As technology rapidly advances the way we interconnect, the gap in accessibility by poor communities increases. This gap widens because these communities are already challenged by ineffective systems and structures which reduce their meaningful use of technology.
Too often the power to make decisions does not shift to where implementation takes place. Also technologies introduced top down often impose unsustainable solutions.
Thus, how technology is implemented is just as important as what is implemented.
Creating capacity on the ground
Eﬀective and sustainable action requires a convergence of technology, human and social capital and the core values of equity. Implementation must be supported by local decision-making. It also requires bottom-up approaches, respectful partnerships, long-term commitment, trust and local ownership.
There are a number of examples of this kind of approach that have proved effective across diverse disciplines.
Local training and implementation of new techniques for infectious diseases is one. A project initiated by the Sustainable Sciences Institute, an international NGO that focuses on building on-the-ground capacity, provides a good example.
It has successfully trained more than 1900 scientists in more than 27 developing countries. This has strengthened the capacity of these countries to respond to infections including dengue, inﬂuenza, and chikungunya.
Innovative technologies have enabled countries such as Nicaragua to have locally developed capacity to respond to outbreaks and pandemics. Locally relevant research on infectious diseases has also been enabled. Technologies include low cost diagnostics, adaptation of molecular typing methods and laboratory based surveillance systems.
The power of a ground up approach
A second example is mobilising local populations for widespread impact. BRAC, a Bangladeshi organisation dedicated to alleviating poverty, exempliﬁes this approach.
In the 1970s, it scaled up a oral rehydration therapy, a simple solution that can be prepared at home to treat diarrhoea. The success of the project showed how implementing interventions from the ground up can catalyse widespread uptake and behavioural change.
The project involved educating 13 million illiterate rural mothers in Bangladesh about using oral rehydration therapy for their children’s diarrhoea. Men and other community leaders were also educated on the therapy.
The education campaign resulted in signiﬁcant reductions in child mortality from diarrhoea. UNICEF estimates that child deaths from diarrhoea related diseases dropped from 1.2 million in 2000 to 0.6 million in 2013.
BRAC now integrates community engagement throughout its numerous health, education, and social entrepreneurship programmes.
Local inputs help adapt technology
Then there is the development and testing of information and communication technologies (ICT). This is done by involving local end-users to help create cost-effective tools that can streamline information in response to public health challenges.
For example, the institute has developed tools for research, surveillance and laboratory management of infectious disease. These were developed over time by integrating the input of stakeholders at each stage.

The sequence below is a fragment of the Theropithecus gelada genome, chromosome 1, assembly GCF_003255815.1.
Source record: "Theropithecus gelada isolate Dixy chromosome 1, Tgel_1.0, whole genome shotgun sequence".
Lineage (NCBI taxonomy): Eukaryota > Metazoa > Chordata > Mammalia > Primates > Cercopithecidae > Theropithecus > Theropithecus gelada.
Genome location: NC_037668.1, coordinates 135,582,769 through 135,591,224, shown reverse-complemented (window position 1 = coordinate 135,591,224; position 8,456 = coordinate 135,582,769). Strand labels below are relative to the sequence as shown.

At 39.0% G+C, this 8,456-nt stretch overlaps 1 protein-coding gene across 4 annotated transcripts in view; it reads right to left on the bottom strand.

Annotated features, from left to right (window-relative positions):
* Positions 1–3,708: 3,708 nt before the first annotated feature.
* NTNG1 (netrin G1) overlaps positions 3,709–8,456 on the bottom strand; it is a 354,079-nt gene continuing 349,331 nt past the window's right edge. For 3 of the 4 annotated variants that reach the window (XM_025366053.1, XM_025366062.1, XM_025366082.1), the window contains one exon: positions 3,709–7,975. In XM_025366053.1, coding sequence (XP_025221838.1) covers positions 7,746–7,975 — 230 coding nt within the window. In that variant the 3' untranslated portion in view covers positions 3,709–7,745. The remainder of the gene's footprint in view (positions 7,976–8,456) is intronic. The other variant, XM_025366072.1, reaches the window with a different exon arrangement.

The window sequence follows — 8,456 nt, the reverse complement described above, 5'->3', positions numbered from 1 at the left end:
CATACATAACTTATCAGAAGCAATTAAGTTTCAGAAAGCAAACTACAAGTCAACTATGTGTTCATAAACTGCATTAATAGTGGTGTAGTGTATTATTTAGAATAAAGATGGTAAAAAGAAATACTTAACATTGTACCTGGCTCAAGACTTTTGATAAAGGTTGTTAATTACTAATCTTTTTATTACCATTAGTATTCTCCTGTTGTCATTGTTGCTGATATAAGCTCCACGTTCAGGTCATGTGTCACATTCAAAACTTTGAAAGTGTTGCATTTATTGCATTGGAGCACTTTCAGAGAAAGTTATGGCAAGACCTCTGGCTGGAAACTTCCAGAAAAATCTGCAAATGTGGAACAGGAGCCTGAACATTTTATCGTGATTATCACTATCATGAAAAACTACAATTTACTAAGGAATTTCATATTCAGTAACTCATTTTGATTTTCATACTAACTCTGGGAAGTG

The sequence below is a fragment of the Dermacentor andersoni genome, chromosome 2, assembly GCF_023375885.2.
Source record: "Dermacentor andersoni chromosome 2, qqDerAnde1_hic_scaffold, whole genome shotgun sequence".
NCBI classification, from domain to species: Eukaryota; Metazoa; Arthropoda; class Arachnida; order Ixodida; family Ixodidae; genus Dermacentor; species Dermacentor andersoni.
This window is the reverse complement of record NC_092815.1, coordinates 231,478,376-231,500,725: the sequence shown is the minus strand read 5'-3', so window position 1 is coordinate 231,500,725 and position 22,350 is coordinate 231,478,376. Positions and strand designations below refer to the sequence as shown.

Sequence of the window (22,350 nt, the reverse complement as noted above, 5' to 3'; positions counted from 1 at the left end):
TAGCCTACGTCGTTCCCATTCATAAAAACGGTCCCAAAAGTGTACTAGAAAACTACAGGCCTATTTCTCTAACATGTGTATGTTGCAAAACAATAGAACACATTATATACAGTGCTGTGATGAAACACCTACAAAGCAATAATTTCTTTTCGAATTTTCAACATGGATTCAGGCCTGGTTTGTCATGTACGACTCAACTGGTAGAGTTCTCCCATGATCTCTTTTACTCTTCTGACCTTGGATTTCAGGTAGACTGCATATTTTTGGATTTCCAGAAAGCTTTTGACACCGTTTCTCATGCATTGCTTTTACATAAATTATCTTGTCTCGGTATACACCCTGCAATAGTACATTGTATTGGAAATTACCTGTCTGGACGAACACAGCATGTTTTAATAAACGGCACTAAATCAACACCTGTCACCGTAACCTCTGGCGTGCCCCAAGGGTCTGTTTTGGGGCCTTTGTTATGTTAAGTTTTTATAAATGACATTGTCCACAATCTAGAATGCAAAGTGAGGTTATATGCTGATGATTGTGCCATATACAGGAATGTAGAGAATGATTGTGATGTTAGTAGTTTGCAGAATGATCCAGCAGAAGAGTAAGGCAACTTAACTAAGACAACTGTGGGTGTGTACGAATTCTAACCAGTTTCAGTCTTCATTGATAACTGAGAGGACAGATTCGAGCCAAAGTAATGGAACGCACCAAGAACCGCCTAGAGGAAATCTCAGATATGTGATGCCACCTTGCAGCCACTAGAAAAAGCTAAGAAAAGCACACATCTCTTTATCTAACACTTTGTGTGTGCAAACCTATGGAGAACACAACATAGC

Responding to user demand, tools that extend past the laboratory were then developed to track primary health measures such as pregnancies. These were also used to provide health education and collection of data by community health workers using mobile apps.
Another illustration is Hesperian Health Guides’ HealthWiki and mobile app for safe pregnancy and birth. The HealthWiki connects communities with online resources developed in conjunction with local populations. Between March 2014 to March this year the HealthWiki reached 3.6 million users in places where there would otherwise be no doctor.
Approach applies across the board
Beyond health, there are similar success stories of engaging local communities to implement sustainable change. In agriculture, the development of ecologically sustainable farming methods relies on empowering local farmers who know their land. These farmers use farming techniques improved over centuries.
Supporting sustainable farming provides alternatives to industrial monoculture farming. It also helps diverse ecosystems ﬂourish and strengthens local food production systems.
Similarly, microﬁnance and grassroots entrepreneurship provide essential ﬁnancial services to those who otherwise cannot access or aﬀord them. Organisations such as Ashoka, BRAC and Kiva provide crucial support for small businesses that lift households out of poverty.
Tensions can underlie the implementation of new technologies in communities that have limited resources. But lessons from real life scenarios show that to address systemic and structural failures, bottom-up approaches are required.
Creating and sharing technology using a long term collaborative approach ensures a meaningful convergence on a number of fronts: between high tech and low tech, North and South as well as novel and traditional approaches.
This article is an edited extract from, Yes we can! The Raffles Dialogue on Human Wellbeing and Security, published in the August 2015 edition of The Lancet. The authors are: Dr Tikki Pang, Yap Seng Chong, Hildy Fong, Eva Harris, Richard Horton, Kelley Lee, Eugene Liu, Kishore Mahbubani, Mari Pangestu, Khay Guan Yeoh, John Eu-Li Wong.
Tikki Pang (Pangestu) does not work for, consult, own shares in or receive funding from any company or organization that would benefit from this article, and has disclosed no relevant affiliations beyond the academic appointment above.
Authors: The Conversation